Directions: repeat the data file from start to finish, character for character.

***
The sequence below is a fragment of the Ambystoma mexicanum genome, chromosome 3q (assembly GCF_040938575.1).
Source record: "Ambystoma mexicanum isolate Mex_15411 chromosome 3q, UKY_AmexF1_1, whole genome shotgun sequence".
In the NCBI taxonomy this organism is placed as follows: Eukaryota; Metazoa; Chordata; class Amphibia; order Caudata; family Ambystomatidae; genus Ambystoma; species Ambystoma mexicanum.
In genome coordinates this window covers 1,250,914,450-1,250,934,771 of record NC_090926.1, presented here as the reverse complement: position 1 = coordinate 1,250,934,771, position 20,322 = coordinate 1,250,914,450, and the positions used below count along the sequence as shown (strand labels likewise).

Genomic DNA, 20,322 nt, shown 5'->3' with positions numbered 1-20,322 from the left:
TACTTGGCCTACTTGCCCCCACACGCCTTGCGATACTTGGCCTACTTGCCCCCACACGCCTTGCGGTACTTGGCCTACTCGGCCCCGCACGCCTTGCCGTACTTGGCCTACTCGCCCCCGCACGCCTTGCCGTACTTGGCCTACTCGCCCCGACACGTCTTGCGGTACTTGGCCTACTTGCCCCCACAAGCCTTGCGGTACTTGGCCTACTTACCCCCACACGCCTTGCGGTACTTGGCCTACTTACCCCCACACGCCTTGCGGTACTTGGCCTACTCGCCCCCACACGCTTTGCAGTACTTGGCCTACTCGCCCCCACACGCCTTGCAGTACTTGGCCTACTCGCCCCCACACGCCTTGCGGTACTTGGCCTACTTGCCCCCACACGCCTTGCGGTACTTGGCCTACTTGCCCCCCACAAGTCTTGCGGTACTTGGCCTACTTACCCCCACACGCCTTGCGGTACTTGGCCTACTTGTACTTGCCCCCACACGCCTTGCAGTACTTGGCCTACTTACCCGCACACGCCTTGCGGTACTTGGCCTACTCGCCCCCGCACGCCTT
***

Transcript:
The sequence below is a fragment of the Ambystoma mexicanum genome, chromosome 3q (assembly GCF_040938575.1).
Source record: "Ambystoma mexicanum isolate Mex_15411 chromosome 3q, UKY_AmexF1_1, whole genome shotgun sequence".
In the NCBI taxonomy this organism is placed as follows: Eukaryota; Metazoa; Chordata; class Amphibia; order Caudata; family Ambystomatidae; genus Ambystoma; species Ambystoma mexicanum.
In genome coordinates this window covers 1,250,914,450-1,250,934,771 of record NC_090926.1, presented here as the reverse complement: position 1 = coordinate 1,250,934,771, position 20,322 = coordinate 1,250,914,450, and the positions used below count along the sequence as shown (strand labels likewise).

Genomic DNA, 20,322 nt, shown 5'->3' with positions numbered 1-20,322 from the left:
TACTTGGCCTACTTGCCCCCACACGCCTTGCGATACTTGGCCTACTTGCCCCCACACGCCTTGCGGTACTTGGCCTACTCGGCCCCGCACGCCTTGCCGTACTTGGCCTACTCGCCCCCGCACGCCTTGCCGTACTTGGCCTACTCGCCCCGACACGTCTTGCGGTACTTGGCCTACTTGCCCCCACAAGCCTTGCGGTACTTGGCCTACTTACCCCCACACGCCTTGCGGTACTTGGCCTACTTACCCCCACACGCCTTGCGGTACTTGGCCTACTCGCCCCCACACGCTTTGCAGTACTTGGCCTACTCGCCCCCACACGCCTTGCAGTACTTGGCCTACTCGCCCCCACACGCCTTGCGGTACTTGGCCTACTTGCCCCCACACGCCTTGCGGTACTTGGCCTACTTGCCCCCCACAAGTCTTGCGGTACTTGGCCTACTTACCCCCACACGCCTTGCGGTACTTGGCCTACTTGTACTTGCCCCCACACGCCTTGCAGTACTTGGCCTACTTACCCGCACACGCCTTGCGGTACTTGGCCTACTCGCCCCCGCACGCCTT